This training toilet with an iPad dock attached has been getting a lot of buzz since its debut at the Consumer Electronics Show in early 2013 and while we're still on the fence, we're also not writing it off yet! Our biggest question... does our iPad warranty cover urine?
Parents who attended the Consumer Electronics Show in early 2013 were all talking about the same product... the iPotty. With a mix of "can you believe this" and "this is awesome" posts and initial reviews, the iPotty is coming to a store near you on or around March 1, 2013. Designed by tech-accessory company, CTA Digital, the iPotty features all of the standards you'd expect from a training toilet — an inner bowl for easy cleaning, a splashguard for minimizing mess and a design that was created to fit children as young as 18 months comfortably.
What it also has? A 360-degree rotating case that lets your little potty trainer switch from horizontal to vertical iPad viewing, as well as an iPad stand that has three different positions to "comfortably fit each child's level and preference" (Amazon.com) and naturally, a clear screen protector that snaps around the back of the iPad to prevent "smudges and little messy accidents." We'll leave it at that.
All in all, if you're looking for a training toilet that also allows your child to play on an iPad, this design has everything, with the exception of the iPad itself. They've even thought to include a cover that turns the potty seat into a regular seat, so that kids can use it as more than just a toilet. At just under $40 (Amazon.com), the iPotty is more expensive than most training potties on the market, but it's likely that the price will come down, post-launch.
While at first, a toilet with an iPad attached may seem ridiculous, most moms who have potty trained a child or two know that sometimes, the biggest challenge is keeping their little one on the toilet long enough to actually go.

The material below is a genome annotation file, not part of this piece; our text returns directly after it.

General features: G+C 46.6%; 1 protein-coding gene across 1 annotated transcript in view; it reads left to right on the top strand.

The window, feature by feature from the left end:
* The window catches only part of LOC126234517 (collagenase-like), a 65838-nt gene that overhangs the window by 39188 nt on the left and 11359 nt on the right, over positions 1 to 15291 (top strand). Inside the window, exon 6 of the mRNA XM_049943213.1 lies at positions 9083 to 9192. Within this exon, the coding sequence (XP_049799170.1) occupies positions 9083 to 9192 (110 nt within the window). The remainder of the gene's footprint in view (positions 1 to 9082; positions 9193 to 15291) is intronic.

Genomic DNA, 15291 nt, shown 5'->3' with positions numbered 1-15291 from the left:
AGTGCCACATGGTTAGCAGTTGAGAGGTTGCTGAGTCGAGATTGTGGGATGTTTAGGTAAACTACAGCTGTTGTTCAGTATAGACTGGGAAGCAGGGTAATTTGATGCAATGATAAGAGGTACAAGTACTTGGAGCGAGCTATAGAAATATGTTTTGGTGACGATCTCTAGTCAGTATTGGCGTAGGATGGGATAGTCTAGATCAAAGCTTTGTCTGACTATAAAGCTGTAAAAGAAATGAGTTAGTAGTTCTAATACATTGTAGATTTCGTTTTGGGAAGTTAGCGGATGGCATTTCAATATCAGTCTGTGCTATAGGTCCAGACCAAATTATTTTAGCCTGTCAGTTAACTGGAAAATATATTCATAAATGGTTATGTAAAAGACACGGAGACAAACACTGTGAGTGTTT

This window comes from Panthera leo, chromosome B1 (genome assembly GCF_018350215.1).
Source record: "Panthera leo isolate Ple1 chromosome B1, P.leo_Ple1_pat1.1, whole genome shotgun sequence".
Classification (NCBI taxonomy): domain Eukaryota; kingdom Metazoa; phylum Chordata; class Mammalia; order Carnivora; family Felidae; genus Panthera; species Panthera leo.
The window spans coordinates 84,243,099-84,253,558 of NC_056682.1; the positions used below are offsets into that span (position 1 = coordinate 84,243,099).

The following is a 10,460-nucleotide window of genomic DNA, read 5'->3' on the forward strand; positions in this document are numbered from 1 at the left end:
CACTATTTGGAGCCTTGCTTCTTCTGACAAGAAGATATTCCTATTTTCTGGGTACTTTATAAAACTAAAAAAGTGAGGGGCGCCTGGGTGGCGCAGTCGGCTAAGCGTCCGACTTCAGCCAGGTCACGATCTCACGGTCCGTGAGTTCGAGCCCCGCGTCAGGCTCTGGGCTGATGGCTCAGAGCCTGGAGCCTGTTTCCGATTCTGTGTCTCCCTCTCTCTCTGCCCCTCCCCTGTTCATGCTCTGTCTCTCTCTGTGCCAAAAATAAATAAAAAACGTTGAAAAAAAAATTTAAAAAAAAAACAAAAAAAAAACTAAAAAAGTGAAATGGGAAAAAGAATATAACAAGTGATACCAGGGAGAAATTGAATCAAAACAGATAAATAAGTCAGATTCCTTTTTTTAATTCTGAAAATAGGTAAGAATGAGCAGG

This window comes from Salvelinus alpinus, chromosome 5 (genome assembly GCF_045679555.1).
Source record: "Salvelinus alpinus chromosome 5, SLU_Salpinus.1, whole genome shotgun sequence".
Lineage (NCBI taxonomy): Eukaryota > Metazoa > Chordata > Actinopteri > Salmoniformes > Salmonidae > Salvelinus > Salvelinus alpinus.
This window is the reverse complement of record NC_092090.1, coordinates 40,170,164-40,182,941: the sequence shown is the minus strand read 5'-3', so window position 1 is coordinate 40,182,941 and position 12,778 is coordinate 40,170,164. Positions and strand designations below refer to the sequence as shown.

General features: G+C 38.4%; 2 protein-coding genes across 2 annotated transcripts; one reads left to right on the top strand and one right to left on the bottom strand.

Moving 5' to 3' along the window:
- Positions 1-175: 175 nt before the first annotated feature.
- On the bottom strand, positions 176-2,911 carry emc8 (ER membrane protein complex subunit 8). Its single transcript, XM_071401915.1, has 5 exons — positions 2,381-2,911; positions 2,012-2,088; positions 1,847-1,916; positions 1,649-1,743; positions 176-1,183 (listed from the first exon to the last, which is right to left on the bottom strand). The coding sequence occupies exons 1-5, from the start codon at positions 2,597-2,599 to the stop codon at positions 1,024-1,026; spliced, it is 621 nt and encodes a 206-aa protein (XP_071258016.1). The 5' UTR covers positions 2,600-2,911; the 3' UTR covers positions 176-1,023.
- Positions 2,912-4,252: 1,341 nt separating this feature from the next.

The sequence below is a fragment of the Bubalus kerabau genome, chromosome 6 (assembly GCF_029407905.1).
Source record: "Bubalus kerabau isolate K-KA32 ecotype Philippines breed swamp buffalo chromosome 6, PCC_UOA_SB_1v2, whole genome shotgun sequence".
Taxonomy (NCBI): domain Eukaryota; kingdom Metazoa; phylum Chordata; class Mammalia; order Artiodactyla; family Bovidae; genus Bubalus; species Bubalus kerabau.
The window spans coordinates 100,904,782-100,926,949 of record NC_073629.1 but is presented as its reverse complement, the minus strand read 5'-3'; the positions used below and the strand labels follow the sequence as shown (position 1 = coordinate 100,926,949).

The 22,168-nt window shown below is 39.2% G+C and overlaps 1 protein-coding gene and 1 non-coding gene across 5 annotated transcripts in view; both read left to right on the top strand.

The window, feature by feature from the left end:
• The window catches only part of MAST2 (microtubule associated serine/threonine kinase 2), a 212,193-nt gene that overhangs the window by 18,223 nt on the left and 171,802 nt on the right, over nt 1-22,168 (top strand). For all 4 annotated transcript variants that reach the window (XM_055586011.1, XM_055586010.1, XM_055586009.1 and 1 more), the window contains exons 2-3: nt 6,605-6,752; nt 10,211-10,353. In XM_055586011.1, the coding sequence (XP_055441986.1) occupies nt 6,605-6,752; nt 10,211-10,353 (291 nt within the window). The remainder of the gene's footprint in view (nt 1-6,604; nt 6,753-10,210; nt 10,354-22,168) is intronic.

With an iPad at their fingertips and water in a sippy cup, the iPotty could very well be the key to potty-training success for some kids.
On the flipside of the toilet seat, having your child make the connection between going potty and using the iPad is a dangerous one to make, especially if you're already having a hard time battling your little one about iPad screen time. We know that at times, potty training brings out the most desperate moments in parenthood, but try looking at the long-term road before you combine these two worlds. Losing the battle, but winning the war? That probably applies in this case.
When we asked a few parents who are in the midst of the potty-training years what they thought about the iPotty, there were a lot of laughs and a few curious expressions, as if they were trying to find the missing link between an iPad and a toilet. Parents of potty-training boys in particular had concerns that they might miss the toilet because of bad aim and hit the iPad instead. Other parents admitted to using their iPad on the toilet themselves (names withheld, for obvious reasons), so they could see why using it to help aid in potty training would be a good idea.
The verdict, for the majority of moms and dads we chatted with about the iPotty, was that if you were having trouble keeping your little one sitting on the toilet long enough to make any potty-training progress, the iPotty could be a reasonable next step. But, they all wrote it off as an initial potty-training tool.
Would you use an iPotty to help potty train your child?
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